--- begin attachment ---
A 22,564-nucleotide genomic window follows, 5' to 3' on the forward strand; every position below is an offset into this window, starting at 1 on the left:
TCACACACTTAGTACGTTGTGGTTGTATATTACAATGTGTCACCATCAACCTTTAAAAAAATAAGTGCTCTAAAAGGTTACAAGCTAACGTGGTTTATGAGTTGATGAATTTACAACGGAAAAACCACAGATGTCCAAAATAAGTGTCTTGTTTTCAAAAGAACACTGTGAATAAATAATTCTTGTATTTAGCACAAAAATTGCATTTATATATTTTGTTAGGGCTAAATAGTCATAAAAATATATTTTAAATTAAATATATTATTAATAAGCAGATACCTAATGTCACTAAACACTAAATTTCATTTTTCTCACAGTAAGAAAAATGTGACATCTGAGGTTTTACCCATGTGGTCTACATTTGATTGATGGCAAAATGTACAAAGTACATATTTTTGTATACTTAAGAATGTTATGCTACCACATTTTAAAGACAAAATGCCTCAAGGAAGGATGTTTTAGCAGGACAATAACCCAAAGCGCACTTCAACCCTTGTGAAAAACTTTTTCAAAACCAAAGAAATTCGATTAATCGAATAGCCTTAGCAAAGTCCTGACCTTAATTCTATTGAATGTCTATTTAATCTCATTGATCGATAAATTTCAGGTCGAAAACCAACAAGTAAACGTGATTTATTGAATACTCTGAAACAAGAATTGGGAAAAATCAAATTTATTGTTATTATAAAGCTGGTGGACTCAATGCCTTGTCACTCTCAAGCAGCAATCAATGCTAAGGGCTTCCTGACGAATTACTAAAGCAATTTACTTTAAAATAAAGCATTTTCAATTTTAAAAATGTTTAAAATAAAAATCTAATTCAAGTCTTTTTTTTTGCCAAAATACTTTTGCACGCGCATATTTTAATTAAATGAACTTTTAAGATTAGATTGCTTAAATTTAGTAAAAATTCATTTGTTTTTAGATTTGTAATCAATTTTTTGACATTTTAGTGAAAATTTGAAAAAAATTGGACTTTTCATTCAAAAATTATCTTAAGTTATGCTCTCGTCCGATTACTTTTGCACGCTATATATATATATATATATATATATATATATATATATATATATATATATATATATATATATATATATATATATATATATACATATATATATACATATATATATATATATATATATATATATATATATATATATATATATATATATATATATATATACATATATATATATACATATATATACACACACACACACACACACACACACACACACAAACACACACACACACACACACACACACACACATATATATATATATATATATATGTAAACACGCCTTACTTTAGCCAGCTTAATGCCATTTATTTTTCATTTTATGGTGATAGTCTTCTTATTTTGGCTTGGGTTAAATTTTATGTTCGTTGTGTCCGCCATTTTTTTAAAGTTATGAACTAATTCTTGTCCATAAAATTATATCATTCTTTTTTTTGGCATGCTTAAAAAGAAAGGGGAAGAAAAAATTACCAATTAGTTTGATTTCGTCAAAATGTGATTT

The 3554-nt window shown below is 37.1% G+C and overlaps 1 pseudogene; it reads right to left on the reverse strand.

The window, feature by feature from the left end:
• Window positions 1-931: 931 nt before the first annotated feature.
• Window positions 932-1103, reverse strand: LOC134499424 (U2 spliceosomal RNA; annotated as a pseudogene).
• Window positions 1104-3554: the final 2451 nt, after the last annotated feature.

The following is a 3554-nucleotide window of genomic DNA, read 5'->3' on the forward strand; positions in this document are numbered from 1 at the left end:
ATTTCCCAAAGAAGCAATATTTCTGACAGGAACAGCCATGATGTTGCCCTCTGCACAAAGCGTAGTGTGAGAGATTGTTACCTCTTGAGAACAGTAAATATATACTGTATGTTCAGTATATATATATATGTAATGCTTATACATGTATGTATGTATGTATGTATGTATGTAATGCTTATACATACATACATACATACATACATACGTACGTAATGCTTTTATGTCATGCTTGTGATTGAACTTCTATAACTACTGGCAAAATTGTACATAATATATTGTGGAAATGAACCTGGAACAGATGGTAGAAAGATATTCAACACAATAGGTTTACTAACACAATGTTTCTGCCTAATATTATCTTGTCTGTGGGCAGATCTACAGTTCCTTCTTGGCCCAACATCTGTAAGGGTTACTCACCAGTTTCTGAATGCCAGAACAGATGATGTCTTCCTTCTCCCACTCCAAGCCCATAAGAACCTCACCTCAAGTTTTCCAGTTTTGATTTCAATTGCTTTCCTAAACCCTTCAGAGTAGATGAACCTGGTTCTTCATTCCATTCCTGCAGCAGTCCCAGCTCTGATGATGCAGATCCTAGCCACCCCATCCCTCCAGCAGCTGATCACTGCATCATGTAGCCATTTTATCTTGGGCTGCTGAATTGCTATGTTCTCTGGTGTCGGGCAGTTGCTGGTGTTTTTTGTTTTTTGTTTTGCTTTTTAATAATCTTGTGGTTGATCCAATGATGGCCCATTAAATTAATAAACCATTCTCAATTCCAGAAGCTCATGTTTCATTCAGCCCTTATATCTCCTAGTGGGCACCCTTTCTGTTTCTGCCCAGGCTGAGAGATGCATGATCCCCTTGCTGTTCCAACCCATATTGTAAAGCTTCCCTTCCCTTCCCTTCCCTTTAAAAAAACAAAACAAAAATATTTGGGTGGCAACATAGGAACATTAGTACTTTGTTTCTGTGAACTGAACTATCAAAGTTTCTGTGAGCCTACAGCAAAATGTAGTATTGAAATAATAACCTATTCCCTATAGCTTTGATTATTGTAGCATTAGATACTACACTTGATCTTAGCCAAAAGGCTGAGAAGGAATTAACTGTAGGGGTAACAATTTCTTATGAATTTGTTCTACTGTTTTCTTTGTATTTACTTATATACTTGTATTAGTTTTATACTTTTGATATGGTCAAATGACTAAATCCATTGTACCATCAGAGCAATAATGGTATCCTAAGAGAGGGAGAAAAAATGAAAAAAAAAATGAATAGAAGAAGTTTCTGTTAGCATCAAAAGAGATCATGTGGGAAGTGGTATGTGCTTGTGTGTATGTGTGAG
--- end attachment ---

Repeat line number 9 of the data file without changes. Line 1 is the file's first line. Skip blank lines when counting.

ATTTCCCAAAGAAGCAATATTTCTGACAGGAACAGCCATGATGTTGCCCTCTGCACAAAGCGTAGTGTGAGAGATTGTTACCTCTTGAGAACAGTAAATATATACTGTATGTTCAGTATATATATATATGTAATGCTTATACATGTATGTATGTATGTATGTATGTATGTAATGCTTATACATACATACATACATACATACATACGTACGTAATGCTTTTATGTCATGCTTGTGATTGAACTTCTATAACTACTGGCAAAATTGTACATAATATATTGTGGAAATGAACCTGGAACAGATGGTAGAAAGATATTCAACACAATAGGTTTACTAACACAATGTTTCTGCCTAATATTATCTTGTCTGTGGGCAGATCTACAGTTCCTTCTTGGCCCAACATCTGTAAGGGTTACTCACCAGTTTCTGAATGCCAGAACAGATGATGTCTTCCTTCTCCCACTCCAAGCCCATAAGAACCTCACCTCAAGTTTTCCAGTTTTGATTTCAATTGCTTTCCTAAACCCTTCAGAGTAGATGAACCTGGTTCTTCATTCCATTCCTGCAGCAGTCCCAGCTCTGATGATGCAGATCCTAGCCACCCCATCCCTCCAGCAGCTGATCACTGCATCATGTAGCCATTTTATCTTGGGCTGCTGAATTGCTATGTTCTCTGGTGTCGGGCAGTTGCTGGTGTTTTTTGTTTTTTGTTTTGCTTTTTAATAATCTTGTGGTTGATCCAATGATGGCCCATTAAATTAATAAACCATTCTCAATTCCAGAAGCTCATGTTTCATTCAGCCCTTATATCTCCTAGTGGGCACCCTTTCTGTTTCTGCCCAGGCTGAGAGATGCATGATCCCCTTGCTGTTCCAACCCATATTGTAAAGCTTCCCTTCCCTTCCCTTCCCTTTAAAAAAACAAAACAAAAATATTTGGGTGGCAACATAGGAACATTAGTACTTTGTTTCTGTGAACTGAACTATCAAAGTTTCTGTGAGCCTACAGCAAAATGTAGTATTGAAATAATAACCTATTCCCTATAGCTTTGATTATTGTAGCATTAGATACTACACTTGATCTTAGCCAAAAGGCTGAGAAGGAATTAACTGTAGGGGTAACAATTTCTTATGAATTTGTTCTACTGTTTTCTTTGTATTTACTTATATACTTGTATTAGTTTTATACTTTTGATATGGTCAAATGACTAAATCCATTGTACCATCAGAGCAATAATGGTATCCTAAGAGAGGGAGAAAAAATGAAAAAAAAAATGAATAGAAGAAGTTTCTGTTAGCATCAAAAGAGATCATGTGGGAAGTGGTATGTGCTTGTGTGTATGTGTGAG